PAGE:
Tweet Follow @RPJblog
By Jason Michael
NOT A SINGLE self-respecting Republican ever expected Britain to honour the Good Friday Agreement. Britain has never respected Ireland and the Irish people enough to consider agreements with them worth the paper they are written on. The imperialist British psyche, even today in 2019, makes it difficult for Britain to grasp the reality that Ireland is not part of Britain and not subject to its authority. The naivety of the comfortable middle-classes in Ireland and Britain was such that the signing of the Good Friday Agreement was greeted as the end of the Troubles, the end of the war – and the war is over, but this was only an armistice. It was never a peace treaty. This is why Brexit and the DeSouza case are so important to everyone in the 32 counties of Ireland. Given Britain’s callous indifference to the GFA and its past record in Ireland, its behaviour now really threatens the peace of this island.
Derry-born woman Emma DeSouza has never considered herself British. She identifies as Irish, and the GFA – accepted in good faith by the people of Ireland – gives her the right to identify “as Irish or British, or both.” The GFA confirms that anyone born in the British occupied six counties has the right “to hold both British and Irish citizenship.” But recent events around Britain’s decision to leave the European Union have exposed what Republicans have always known; that Britain signed this treaty in bad faith and had no intention of honouring its terms when honouring them challenged its own political interests. In this, then, the DeSouzas and everyone else in the six counties who see themselves as Irish are collateral in yet another British betrayal of Ireland.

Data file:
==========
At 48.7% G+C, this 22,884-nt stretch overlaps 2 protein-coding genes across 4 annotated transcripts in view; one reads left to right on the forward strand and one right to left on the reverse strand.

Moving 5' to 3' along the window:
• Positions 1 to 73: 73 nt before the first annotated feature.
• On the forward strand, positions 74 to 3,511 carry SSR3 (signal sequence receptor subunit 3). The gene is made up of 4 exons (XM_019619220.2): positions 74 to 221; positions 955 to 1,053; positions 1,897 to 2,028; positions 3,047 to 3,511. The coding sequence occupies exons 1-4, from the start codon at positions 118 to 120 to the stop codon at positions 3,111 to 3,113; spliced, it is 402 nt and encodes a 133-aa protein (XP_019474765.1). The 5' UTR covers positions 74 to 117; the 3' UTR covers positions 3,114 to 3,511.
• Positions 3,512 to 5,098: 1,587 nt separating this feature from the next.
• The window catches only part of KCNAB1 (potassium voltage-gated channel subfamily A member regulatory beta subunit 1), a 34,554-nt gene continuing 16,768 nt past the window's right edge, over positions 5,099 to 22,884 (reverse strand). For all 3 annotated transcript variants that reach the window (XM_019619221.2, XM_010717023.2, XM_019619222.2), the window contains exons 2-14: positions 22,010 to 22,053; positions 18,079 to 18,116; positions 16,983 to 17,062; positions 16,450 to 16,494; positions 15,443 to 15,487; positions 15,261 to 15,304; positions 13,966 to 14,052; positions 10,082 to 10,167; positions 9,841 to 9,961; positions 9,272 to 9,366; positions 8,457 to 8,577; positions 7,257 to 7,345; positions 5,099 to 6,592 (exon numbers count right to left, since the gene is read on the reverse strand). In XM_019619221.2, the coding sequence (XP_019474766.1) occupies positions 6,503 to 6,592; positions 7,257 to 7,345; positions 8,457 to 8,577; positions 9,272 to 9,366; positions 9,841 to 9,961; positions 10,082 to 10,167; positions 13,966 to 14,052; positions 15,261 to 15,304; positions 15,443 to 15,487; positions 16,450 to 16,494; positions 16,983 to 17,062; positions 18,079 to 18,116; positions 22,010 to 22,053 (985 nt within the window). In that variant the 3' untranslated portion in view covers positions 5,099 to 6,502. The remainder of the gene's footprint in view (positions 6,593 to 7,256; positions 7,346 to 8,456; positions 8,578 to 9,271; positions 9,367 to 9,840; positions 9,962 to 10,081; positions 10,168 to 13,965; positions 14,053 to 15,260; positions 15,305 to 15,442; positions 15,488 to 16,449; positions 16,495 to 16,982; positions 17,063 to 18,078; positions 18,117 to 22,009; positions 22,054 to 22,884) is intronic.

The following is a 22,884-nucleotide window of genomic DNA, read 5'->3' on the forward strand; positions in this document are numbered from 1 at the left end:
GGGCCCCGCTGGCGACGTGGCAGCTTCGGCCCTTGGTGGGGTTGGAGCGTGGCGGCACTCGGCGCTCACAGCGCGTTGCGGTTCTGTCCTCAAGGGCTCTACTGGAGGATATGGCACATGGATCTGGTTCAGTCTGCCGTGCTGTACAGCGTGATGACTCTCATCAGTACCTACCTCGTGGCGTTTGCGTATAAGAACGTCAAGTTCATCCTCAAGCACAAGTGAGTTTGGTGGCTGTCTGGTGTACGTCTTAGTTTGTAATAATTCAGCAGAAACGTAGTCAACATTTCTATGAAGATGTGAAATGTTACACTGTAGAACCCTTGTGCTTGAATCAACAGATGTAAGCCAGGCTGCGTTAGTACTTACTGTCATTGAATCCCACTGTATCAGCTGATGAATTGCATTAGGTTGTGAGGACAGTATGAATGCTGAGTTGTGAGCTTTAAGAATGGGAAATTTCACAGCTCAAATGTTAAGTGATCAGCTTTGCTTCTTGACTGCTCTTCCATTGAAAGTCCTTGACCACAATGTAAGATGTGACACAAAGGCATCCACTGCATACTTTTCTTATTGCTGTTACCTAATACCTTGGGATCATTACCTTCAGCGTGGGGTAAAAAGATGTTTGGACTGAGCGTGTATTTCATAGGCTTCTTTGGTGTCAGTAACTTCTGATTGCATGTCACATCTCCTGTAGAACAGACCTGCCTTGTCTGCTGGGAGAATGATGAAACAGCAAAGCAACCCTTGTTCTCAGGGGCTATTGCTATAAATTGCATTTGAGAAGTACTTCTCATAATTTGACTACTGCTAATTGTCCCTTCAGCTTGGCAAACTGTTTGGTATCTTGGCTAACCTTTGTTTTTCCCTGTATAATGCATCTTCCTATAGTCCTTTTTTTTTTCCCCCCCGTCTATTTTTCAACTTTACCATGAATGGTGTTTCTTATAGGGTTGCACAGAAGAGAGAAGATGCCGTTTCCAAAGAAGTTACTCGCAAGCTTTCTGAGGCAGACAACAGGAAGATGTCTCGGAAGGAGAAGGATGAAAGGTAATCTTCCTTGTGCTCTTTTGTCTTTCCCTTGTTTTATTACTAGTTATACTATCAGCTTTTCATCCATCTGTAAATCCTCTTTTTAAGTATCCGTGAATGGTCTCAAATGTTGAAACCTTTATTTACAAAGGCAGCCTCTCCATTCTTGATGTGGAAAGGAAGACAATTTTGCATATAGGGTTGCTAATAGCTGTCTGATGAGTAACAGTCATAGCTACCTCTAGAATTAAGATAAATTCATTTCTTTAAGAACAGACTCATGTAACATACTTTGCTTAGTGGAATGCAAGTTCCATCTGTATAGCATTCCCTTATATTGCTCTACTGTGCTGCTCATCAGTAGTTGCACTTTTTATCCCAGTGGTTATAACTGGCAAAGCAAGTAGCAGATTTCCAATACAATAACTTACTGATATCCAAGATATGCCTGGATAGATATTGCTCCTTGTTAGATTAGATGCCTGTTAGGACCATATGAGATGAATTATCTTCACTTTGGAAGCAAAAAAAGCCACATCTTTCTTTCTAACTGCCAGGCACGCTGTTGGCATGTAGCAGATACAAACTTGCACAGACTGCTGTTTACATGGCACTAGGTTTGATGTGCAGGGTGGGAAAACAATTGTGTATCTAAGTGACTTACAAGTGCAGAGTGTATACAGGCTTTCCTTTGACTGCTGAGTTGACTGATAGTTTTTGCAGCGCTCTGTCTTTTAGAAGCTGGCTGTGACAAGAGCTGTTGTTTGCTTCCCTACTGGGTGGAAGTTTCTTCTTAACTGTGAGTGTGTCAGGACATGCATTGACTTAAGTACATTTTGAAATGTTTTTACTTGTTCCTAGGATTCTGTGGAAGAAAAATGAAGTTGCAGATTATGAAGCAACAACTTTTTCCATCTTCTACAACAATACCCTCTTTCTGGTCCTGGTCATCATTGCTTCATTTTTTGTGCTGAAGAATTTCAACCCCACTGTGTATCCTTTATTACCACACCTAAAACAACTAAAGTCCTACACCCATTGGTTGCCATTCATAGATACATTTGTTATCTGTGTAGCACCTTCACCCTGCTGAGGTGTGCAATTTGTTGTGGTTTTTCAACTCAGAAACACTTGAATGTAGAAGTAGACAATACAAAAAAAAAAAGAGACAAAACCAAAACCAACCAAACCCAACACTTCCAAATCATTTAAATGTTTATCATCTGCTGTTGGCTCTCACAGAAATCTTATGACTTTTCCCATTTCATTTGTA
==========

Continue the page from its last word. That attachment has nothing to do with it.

Text of the Good Friday Agreement (Art. 6.1 § vi.) The UK has repeatedly and consistently broken internationally re… twitter.com/i/web/status/1…—
Jason Michael (@Jeggit) October 21, 2019
Back in 2015 she applied for a residence card for her husband Jake, a US citizen, but the Home Office rejected the application because she identified herself as an Irish citizen. Apparently, the Home Office hadn’t received the memo and was treating everyone born in the six counties as British citizens. So, she was made an offer she could only refuse; to reapply identifying herself as a British subject or to renounce her British citizenship altogether and then reapply as an Irish citizen – effectively making herself a legal immigrant in the city and country of her birth. Of course, this came as something of a shock to her, as she had never considered herself a British citizen. Renouncing it would mean accepting as a matter of fact and law that she is a British citizen. She certainly spoke for everyone else in her situation when she: “I discovered that my lifelong Irish identity is evidently considered secondary to an unclaimed British identity.”
The text of the GFA is clear and unambiguous: